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The Salvation Army’s Pathway of Hope initiative is an innovative and long-term approach to providing
targeted services to families with a desire to take action to break the cycle of crisis and enable a path
out of intergenerational poverty.

 

Learn About Pathway of Hope,

Watch This 60 Second Video

 


For more than 150 years, throughout the world, The Salvation Army has been a beacon of hope for individuals and families in times of personal despair.  With Pathway of Hope, The Salvation Army is striving to provide sustainable change for families faced with poverty, potentially resulting in lifelong stability.

As poverty increases, families are increasingly vulnerable:

In Pennsylvania, approximately 1 in 7 families live in poverty today.  

The Salvation Army will continue to serve all those who come to us in need. However, the Pathway of Hope requires us to be more intentional and focused with our resources to provide targeted services to those who have a desire to take action and change the course of their lives, starting with families with children. This is important because we know that impoverished families find it difficult to grow beyond crisis situations — they tend to move from crisis to crisis and remain vulnerable. By successfully offering a targeted set of services, rooted in strengths-based case management, we will help more families truly break the cycle of crisis and achieve stability. 

Pathway of Hope was developed with today’s
economic and social contexts in mind.


Result and Outcome Driven

 

  • The Pathway of Hope model focuses on possibilities rather than problems, empowering clients to identify and develop strengths to reach their goals and dreams.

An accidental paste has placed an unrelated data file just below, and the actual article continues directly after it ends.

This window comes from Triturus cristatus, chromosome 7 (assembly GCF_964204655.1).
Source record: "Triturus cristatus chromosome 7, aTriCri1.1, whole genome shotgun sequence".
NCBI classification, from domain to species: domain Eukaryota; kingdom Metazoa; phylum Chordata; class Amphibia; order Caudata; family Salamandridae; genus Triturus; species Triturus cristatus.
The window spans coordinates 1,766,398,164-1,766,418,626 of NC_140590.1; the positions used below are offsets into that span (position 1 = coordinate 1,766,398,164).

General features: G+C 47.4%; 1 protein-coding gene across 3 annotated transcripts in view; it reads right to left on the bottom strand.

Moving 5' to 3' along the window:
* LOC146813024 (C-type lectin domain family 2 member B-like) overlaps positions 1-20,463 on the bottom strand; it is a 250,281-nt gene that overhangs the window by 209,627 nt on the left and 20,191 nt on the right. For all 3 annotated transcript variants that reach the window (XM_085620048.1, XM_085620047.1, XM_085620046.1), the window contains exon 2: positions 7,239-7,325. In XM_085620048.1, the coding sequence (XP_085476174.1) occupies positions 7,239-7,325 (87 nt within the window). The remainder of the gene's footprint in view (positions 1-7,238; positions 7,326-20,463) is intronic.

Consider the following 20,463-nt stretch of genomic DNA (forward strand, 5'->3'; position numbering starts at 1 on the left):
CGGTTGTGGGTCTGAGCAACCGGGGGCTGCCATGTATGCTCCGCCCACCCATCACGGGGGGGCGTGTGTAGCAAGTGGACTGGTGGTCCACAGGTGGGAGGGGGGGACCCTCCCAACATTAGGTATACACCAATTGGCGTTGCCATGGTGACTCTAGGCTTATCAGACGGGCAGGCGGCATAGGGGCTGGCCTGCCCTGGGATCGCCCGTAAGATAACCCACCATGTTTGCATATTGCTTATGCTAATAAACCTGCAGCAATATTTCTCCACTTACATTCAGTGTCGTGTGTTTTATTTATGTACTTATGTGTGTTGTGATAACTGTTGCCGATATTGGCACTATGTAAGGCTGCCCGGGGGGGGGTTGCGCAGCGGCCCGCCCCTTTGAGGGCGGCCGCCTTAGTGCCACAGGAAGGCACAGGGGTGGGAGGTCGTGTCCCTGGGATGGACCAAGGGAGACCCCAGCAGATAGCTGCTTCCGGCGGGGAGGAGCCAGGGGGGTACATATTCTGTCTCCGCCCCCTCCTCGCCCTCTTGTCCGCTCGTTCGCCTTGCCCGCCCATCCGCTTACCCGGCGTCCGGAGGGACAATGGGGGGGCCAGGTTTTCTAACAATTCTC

• Rooted in a case management approach that focuses on client needs, Pathway of Hope provides targeted services to families who have a desire to take action to break their cycle of crisis, enabling them to gain a path out of intergenerational poverty.

 

  • The Salvation Army recognizes that programs and/or initiatives which are designed to address poverty need to focus on long term, sustainable results, and the success of the program or initiative is gauged and evaluated by providing clear measurement strategies with data-supported outcomes.

 

For Facts & Figures About Poverty,

CLICK HERE


 

A Shift From Serving To Solving

Since 1865, The Salvation Army has stood firm in its commitment to come alongside families when times are at their darkest. However, we must become more intentional and focused with our resources to ensure that we are able to remain efficient and viable. According to the Human Needs Index (HNI), a new and dynamic resource consumption evaluation tool created through a collaborative partnership between The Salvation Army and Indiana University’s Lilly Family School of Philanthropy, the need for basic necessities amongst disadvantaged populations in Pennsylvania has increased during the past 10 years.

Low-income individuals and families are in desperate need of help and hope. While we plan to continue to be a resource for emergency support, the rising tide of families falling victim to crisis tells us that this cannot be the sum total of our efforts. Pathway of Hope model focuses on possibilities rather than problems, empowering clients to identify and develop strengths to reach their goals and dreams.Families selected to participate in Pathway of Hope will undergo a careful review to ensure their strong commitment to improving their lives if given incentive, support, and opportunity. In return, Salvation Army social workers will provide intensive case management, linkage to resources, and tangible supports to help empower families to take their first steps out of poverty.

 

Background 

The Pathway of Hope initiative has been implemented in Kansas City, Missouri with positive results over the past several years.  As such, The Salvation Army has begun to expand the initiative in Pennsylvania by enrolling families in Carlisle, Harrisburg, Lancaster, Reading, York and Philadelphia.  Additionally, in 2017, Pathway of Hope will be introduced in the Lehigh Valley and Delaware